MP3: My Teenage Stride – Heart Shackles

But don’t wait for the new album to see My Teenage Stride. I’m proud to have the band launch the second season of the Sound Bites Summer Series at the Fulton Stall Market this Sunday (June 26). The fun starts at 2PM with some warm-up DJing from me, and then My Teenage Stride will take the stage at three. I cornered Smith into answering a few food-related questions which are as follows.

You’ll be playing at the Fulton Stall markets. What’s your favorite vegetable? And why.

I’m gonna go with onions. I probably use them more than any other vegetable, with garlic bringing up a close second.

What’s your least favorite and why?

Okra. Oh dear god, okra.

Has food ever influenced your songwriting?

Only if you count the Frank Zappa tune “Call Any Vegetable”, or if you consider gin a vegetable- I think of it as more of an herb, personally.

Any good food-related band anecdotes?

Our old guitar player Jeff kept to a strict diet of beef jerky when we did a national tour- I’ll let you use your imagination as to why.

NYers, as a rule, don’t cook much. What about you?

I like to cook a lot when it’s practical and affordable. I grew up with a lot of home cooking and baking on a farm with a big vegetable garden and corn and stuff. After ten years in the city, I had hardly even ever ordered delivery until last year, and I gotta say- I find it stressful for multiple reasons, beyond it simply being too expensive. I mostly cook Mexican and Italian type things so I don’t know if it’s really all that healthy, but I definitely feel better after eating food I made myself. This answer contains none of my trademark avoidant humor. Sorry about that.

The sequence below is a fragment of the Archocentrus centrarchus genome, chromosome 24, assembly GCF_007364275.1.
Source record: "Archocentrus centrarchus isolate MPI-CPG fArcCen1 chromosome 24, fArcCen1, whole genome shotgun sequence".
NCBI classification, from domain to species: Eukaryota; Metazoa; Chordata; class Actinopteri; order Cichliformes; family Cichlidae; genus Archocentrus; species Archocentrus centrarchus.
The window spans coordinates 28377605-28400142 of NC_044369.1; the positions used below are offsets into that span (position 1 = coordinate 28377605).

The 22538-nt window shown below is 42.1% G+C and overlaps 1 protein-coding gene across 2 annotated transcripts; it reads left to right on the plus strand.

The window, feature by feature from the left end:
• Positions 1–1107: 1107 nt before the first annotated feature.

A lot of people have been in My Teenage Stride over the years. Who was the best cook?

Almost certainly me, though I can’t be sure.

Where do you eat in Brooklyn?

Home, not home, Mexican places in Bushwick

What’s your cheap eats go-to joint? What about when you’re willing to splurge a little?

Tony’s Pizza on Dekalb and Knickerbocker across from my apt. building has one of the best Sicilian slices in the city for 2 bucks and it has great, huge pasta dishes for 6 bucks. There’s also El Sol De Cholula, a Mexican deli with a real good taqueria that’s also real cheap on Wilson and Hart, also right by my place.

I really don’t go to real restaurants more than like 5 times a year at the most because I am cheap, poor, and don’t like to be around people with money, but I love Il Passatore on Bushwick and Metropolitian, but it’s actually incredibly cheap for a really excellent Italian place that’s got real atmosphere and terrific food. I mean it’s a serious place- their gnocchi is to die for and they bring olives and flatbread while you order and it’s a really great restaurant in general but for some reason it’s just very, very inexpensive. Maybe because it’s next to a gas station and there’s a White Castle around the corner? Anyway, HIGHLY recommended.

What’s your go-to hangover food?

Strawberry-banana yogurt smoothie. Cure-all. Makes you feel better AS YOU’RE DRINKING IT.

What food would you imagine your music being paired with?

Crow.